Friday, December 1, 2017

Bergamo – Street Sign Language Lesson XXII

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In this installment of Street Sign Language Lesson, we deal with a couple of cases of sic erat scriptum, learn where the best anchovies come from, and find out where to go for a good pizza and a glimpse of an old prison in Bergamo's Città Alta.

Broken down car with a I'm sorry note in the window. Condominium warning: put trash in the right bin or else!Anti-vaccination activist who can't spell.
Left: Broken down car with a I'm sorry note in the window. Center: Condominium warning: put trash in the right bin or else! Right: Anti-vaccination activist who can't spell.

Guasta! Scusate – "broken, apologies"
A polite note to let people know that this car wasn't intentionally left in the street blocking traffic without a good reason. But then again, maybe it was just a clever ruse to prevent someone from calling the police while double-parking? La macchina is feminine so it's guasta not guasto.

Queste schifezze non si mettono nell'umido – "this crap doesn't go in the compost"
Like the note in the car window above, I especially like handwritten signs. They are more telling and personal than a street sign or official notice. In this case, there is a hint of anger in the note about misdirected waste in our apartment building. We have bins for recycling different materials, be it paper, plastic, glass or umido, which is short for rifiuto umido or organic waste. Not only is it annoying to find the wrong type of waste in a bin, there is also a potential fine for misdirected waste.

No ai vaccni [sic] – "no to vaccines"
I remember first walking the streets of Bergamo and seeing Atalanta scrawled on the side of building and thinking how silly it was that someone misspelled Atlanta. Little did I know it referred to the soccer team not the US city. Here, this graffiti (on the side of a church on via Pignolo) is truly a misspelling. It should be vaccini. Yes, Italy is in the grip of the scientifically unfounded anti-vaccination fervor as well.

Sign indicating that the flu vaccinations are available.A brand of grapes playing with the word birichina.Poster from the exhibition Fame: oggi non so se mangerò'.Hallway in the ex prison Sant'Agata in Bergamo.
Left: Sign indicating that the new flu vaccinations are available. Center left: A brand of grapes playing with the word birichina. Center right: Poster from the exhibition Fame: oggi non so se mangerò'. Right: Hallway in the ex prison Sant'Agata in Bergamo.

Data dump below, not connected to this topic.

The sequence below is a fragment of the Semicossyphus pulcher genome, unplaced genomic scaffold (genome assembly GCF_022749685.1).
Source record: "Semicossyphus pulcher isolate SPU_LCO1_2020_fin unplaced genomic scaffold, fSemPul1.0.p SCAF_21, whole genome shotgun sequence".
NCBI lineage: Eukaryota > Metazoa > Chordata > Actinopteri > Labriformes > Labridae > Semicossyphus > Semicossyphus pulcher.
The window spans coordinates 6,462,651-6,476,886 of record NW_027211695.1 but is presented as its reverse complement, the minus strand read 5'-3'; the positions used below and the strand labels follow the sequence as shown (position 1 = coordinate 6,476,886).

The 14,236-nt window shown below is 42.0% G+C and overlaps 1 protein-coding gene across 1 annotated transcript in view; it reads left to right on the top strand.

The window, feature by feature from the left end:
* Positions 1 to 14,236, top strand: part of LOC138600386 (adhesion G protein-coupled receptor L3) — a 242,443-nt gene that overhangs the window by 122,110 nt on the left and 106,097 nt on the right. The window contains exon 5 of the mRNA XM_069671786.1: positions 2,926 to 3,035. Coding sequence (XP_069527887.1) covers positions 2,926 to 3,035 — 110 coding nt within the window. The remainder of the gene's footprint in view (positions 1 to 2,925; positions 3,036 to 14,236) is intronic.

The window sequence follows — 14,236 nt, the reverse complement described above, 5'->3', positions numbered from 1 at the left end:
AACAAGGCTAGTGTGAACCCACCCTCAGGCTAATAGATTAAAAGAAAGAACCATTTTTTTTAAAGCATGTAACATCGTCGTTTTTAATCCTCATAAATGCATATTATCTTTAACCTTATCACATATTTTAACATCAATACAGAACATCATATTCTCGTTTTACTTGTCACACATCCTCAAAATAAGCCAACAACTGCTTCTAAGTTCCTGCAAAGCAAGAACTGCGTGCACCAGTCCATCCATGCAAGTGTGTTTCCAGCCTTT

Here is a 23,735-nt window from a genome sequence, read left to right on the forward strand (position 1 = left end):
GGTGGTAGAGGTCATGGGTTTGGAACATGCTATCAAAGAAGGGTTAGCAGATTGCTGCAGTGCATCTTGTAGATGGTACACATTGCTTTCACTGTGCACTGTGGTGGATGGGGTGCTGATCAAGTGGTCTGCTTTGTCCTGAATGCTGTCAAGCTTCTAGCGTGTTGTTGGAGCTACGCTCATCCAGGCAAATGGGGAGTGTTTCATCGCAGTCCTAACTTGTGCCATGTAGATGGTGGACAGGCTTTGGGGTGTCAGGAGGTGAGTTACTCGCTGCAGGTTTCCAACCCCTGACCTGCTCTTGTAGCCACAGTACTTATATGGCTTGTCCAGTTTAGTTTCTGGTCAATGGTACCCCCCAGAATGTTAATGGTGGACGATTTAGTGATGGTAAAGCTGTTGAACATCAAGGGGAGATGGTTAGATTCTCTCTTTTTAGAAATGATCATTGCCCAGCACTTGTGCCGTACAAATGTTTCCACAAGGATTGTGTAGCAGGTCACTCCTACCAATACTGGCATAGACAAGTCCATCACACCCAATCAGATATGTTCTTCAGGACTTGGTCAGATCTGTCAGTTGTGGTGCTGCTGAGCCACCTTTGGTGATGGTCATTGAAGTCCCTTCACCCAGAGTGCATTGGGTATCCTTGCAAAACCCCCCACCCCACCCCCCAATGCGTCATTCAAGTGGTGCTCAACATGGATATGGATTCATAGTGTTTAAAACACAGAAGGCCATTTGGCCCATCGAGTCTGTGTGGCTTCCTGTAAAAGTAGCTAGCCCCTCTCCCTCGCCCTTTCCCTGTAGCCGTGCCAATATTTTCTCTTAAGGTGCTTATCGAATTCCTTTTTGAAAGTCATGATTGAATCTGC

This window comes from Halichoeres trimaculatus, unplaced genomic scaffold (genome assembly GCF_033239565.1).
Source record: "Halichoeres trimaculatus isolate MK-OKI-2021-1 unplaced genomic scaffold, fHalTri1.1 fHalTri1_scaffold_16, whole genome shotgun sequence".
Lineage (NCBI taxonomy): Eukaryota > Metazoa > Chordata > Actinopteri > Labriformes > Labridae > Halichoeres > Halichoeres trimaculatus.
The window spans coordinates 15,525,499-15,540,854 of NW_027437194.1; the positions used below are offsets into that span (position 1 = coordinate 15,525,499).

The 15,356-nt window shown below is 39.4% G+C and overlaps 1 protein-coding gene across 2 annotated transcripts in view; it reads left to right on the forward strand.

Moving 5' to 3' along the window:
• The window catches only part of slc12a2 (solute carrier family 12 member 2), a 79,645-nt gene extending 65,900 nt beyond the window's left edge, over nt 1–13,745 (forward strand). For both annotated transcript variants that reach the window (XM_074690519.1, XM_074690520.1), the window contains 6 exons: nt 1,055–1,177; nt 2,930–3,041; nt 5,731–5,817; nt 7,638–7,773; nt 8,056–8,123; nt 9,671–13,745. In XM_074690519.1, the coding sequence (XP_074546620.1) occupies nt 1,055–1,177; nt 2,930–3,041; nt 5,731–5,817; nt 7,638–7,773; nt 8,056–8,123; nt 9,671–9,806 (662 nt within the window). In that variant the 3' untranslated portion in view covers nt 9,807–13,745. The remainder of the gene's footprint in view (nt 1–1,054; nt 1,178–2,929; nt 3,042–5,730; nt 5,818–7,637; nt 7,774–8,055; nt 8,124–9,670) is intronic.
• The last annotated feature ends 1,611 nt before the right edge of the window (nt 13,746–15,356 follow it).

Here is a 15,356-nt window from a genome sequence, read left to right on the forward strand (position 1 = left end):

E' disponibile il nuovo vaccino anti influenzale – "The new flu vaccination is available"
After seeing the previous anti-vaccination graffiti, we immediately ran out to get a flu shot. Two points come to mind with this sign we saw in our local pharmacy:

  • In English, we use flu commonly and almost never think of the word it is a stand in for: influenza, which is the same in Italian. Be careful though, because influenza in Italian also means influence.
  • The E' (capital letter e followed by an apostrophe) is a stand in for È.
La birikina [sic] – a play on the word birichina – little rascal (feminine)
This is a brand name of grapes we saw at our local fruttivendolo. I felt oh so proud that I could recognize this as a play on words. Birichino/a is a little rascal or imp.

Oggi non so sei mangerò, chissà? [sic] – "Today I don't know if I will eat, who knows?"
This phrase appears on a poster for the Sabine Delafon exhibition Fame (or "hunger") at the Ex Carcere Sant'Agata in Bergamo Città Alta. Photographs of signs Delafon bought from homeless people are the subject of this exhibition. The phrase above incorrectly uses sei ("six") instead of se ("if") - the two words sound the same and it's easy to confuse them. I stared at the sign for 10 minutes trying to make sense of it as it is spelled and couldn't.

The setting of the exhibition, the ex-prison (carcere), is fascinating. The wall that the Romans built in Città Alta runs along the north side of the building (via del Vagine). The location of the ex-prsion has had buildings on or near it since the 9th century. A convent started up in the 16th century only to be re-purposed as a prison by Napoleon at the end of the 18th century. The prison officially closed in 1978. If you go to the Circolino Città Alta, besides getting a good pizza and dining in a room with a frescoed ceiling from the convent's time, you can also get a glimpse of the prison through the windows.

Sign explaining Cantabrian anchovies.Bread made from a starter and baked in a wood-fired oven.
Left: Sign explaining Cantabrian anchovies. Right: Bread made from a starter and baked in a wood-fired oven.

Acciughe del Cantabrico – le acciughe più buone del mondo – "Cantabrian anchovies – the best anchovies in the world"
I like signs that introduce new information to me like this example seen in the fish store Orobica Pesca. Mar Cantabrico (Cantabrian Sea) is the coastal sea of the Atlantic Ocean north of Spain and southwest of France. And now, I also know the ingredients for the perfect bruschetta: 4 fette di pane, 2 mozzarelle di bufala, 8 acciughe sottolio, Cantabrico, 1 rametto di timo, e olio extra vergine di oliva. By the way, English speakers usually pronounce bruschetta as BRU-SHET-TA whereas it's really BRUS-KET-TA, a hard "c".

Lievito madre, forno a legna – "sourdough starter, wood-fired oven"
Perfect for the bruschetta recipe above. Note, it's legna, not legno. Legno is wood in general, whereas legna is wood specifically used to burn.

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